In the following example, the AI has identified English as the required language proficiency and German, French and Finnish as a useful language proficiencies. "Fluent in speaking English, and completely proficient in writing in English (writing autonomously contractual letters, Contract Amendments and documents issued to the subcontractors). - Proficiency in German and/or French and/or Finnish is a plus." From the Swedish-language text, the AI has been able to extract Finnish and English as the required languages and German, Swedish and Italian as useful language proficiencies. "Du kommer att lyckas med den här uppgiften med flytande finska och engelska muntliga och skriftliga färdigheter. Färdighet i andra språk, särskilt tyska, svenska och italienska, anses till din fördel.”
For example, in the quote “We also value versatile language skills. A good command of the English language is a necessity (our working language is Finnish) and proficiencies in other languages such as Arabic, Spanish, Swedish, Russian and Estonian is an advantage.", English and Swedish has been identified as the required language skills and Arabic, Spanish, Swedish, Russian and Estonian as useful or “good to know” language proficiencies..
Typing errors hinder the functioning of the AI
It should noted that AI services are rarely perfect. For example, typos and ambiguities prove difficult for the language model. Furthermore, the language model does not understand, references to the “other official” or “Scandinavian” languages, for example. And sometimes the model may fail without any obvious reason. However, further development of the model is relatively straightforward, as the errors detected provide new training material.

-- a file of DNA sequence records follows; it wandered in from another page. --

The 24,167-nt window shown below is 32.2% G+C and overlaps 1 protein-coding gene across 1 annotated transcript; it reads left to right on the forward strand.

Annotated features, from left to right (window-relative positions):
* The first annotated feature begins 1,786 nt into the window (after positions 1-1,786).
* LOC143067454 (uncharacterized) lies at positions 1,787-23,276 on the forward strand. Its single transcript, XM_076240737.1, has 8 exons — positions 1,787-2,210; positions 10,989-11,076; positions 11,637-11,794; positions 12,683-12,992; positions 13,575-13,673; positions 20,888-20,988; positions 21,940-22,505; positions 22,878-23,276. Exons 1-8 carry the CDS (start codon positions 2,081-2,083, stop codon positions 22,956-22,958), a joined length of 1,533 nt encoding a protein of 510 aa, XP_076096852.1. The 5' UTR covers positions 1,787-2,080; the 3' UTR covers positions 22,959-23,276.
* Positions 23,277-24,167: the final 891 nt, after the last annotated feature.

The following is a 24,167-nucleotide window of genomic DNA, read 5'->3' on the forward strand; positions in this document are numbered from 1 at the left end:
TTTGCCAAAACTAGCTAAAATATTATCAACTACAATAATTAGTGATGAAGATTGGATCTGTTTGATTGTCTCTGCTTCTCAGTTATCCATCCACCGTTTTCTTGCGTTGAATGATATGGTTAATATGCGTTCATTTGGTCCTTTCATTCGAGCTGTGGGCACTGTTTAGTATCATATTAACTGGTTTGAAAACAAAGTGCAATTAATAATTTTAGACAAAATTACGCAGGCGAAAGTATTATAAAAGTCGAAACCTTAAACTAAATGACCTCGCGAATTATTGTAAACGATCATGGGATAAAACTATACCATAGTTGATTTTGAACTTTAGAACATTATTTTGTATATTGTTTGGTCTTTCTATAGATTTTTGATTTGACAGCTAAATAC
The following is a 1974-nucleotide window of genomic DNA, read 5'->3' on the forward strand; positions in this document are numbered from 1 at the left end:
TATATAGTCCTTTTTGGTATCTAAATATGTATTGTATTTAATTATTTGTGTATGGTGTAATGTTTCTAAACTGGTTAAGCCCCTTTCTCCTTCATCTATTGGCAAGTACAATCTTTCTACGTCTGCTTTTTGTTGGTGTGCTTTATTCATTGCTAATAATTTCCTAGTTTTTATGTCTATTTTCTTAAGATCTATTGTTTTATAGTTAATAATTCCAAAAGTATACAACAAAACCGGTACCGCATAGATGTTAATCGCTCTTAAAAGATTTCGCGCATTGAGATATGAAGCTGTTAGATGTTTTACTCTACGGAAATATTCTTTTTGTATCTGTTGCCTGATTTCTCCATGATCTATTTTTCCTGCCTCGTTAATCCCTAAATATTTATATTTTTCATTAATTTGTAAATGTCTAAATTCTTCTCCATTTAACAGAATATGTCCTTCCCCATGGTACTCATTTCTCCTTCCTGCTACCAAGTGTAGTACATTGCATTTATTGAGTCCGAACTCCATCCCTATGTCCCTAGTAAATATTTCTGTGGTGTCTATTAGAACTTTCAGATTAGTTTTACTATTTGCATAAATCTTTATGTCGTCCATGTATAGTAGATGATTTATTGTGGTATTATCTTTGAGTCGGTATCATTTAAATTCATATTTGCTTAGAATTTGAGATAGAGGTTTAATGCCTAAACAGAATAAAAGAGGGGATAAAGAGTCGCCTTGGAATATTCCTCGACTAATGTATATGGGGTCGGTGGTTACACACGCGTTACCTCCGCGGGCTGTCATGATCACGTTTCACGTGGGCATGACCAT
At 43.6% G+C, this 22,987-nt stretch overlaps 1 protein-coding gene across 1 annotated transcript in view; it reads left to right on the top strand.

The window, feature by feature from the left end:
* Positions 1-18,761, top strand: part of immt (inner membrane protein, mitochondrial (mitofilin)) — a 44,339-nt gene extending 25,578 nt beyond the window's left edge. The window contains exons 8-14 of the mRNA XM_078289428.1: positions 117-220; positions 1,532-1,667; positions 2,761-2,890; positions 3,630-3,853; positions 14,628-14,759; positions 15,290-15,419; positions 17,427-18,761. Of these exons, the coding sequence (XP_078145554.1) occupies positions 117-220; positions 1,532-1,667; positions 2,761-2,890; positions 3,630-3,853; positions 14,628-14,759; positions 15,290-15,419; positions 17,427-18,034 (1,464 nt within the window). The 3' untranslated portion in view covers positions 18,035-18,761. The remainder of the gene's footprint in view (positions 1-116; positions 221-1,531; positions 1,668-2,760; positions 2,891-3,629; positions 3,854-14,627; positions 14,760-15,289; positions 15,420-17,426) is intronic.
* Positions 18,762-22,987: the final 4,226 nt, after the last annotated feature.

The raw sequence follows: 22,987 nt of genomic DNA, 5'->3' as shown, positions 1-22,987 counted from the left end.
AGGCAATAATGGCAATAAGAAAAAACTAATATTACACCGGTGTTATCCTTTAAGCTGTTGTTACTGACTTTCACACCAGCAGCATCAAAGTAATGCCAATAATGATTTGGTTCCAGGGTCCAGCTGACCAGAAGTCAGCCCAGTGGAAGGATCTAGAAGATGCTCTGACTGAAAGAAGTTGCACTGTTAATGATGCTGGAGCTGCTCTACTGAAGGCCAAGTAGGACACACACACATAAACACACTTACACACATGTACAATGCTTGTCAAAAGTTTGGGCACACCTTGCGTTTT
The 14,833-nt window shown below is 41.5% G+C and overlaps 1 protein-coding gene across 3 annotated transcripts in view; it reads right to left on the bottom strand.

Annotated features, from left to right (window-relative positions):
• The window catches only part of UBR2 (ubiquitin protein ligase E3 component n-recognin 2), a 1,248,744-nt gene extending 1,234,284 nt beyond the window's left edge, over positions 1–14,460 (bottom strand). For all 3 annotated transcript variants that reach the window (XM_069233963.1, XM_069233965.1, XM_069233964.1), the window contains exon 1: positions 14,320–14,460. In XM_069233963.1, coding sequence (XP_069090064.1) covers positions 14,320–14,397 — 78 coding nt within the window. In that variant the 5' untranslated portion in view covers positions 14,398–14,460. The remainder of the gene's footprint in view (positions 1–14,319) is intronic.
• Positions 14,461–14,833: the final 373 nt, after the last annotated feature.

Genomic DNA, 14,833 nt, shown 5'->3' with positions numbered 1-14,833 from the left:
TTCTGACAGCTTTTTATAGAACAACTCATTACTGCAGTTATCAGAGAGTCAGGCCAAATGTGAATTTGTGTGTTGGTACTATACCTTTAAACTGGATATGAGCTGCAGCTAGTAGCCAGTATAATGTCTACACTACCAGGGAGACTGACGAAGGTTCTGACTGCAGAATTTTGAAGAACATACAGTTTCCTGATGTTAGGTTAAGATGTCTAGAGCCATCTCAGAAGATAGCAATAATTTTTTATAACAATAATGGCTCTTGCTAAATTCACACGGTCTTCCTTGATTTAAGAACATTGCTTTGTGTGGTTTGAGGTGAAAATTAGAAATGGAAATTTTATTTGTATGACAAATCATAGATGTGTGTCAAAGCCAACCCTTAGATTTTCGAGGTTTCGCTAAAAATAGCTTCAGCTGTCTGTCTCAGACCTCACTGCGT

The errors made by the model are typically such that a language proficiency requirement is overlooked or misclassified. For example, the AI has not been able to classify Finnish and Swedish as compulsory language proficiencies in the following sentence. Instead, it has incorrectly defined them as useful language proficiencies. "Your tasks include customer service by telephone in both Finnish and Swedish. Your job description also includes various office tasks.”
Due to a typographical error, Finnish competence was missing from the following example. "We are looking for team player with good communication (English and Finish) and CAD skills.” Only English skills were defined as required language skills. Without a clear reason, AI did not recognise the English language in the following example. "Vi använder finska som vårt huvudsakliga arbetsspråk, men nästan daglig kommunikation med våra rektorer bedrivs på engelska, kunskap om tyska är en fördel men inte en nödvändighet." The required language skills included Finnish and German language skills.
Services coming to Job Market Finland in spring 2023
All in all, however, we can be satisfied, because the original objective was achieved with sufficient precision. In the future, we can automatically deduce the required languages from the job advertisement if they have not been provided separately. This, in turn, improves matching jobseekers with jobs, when we are able to offer job seekers job advertisements that match their language skills!
The service will be available for production in Job Market Finland in spring 2023.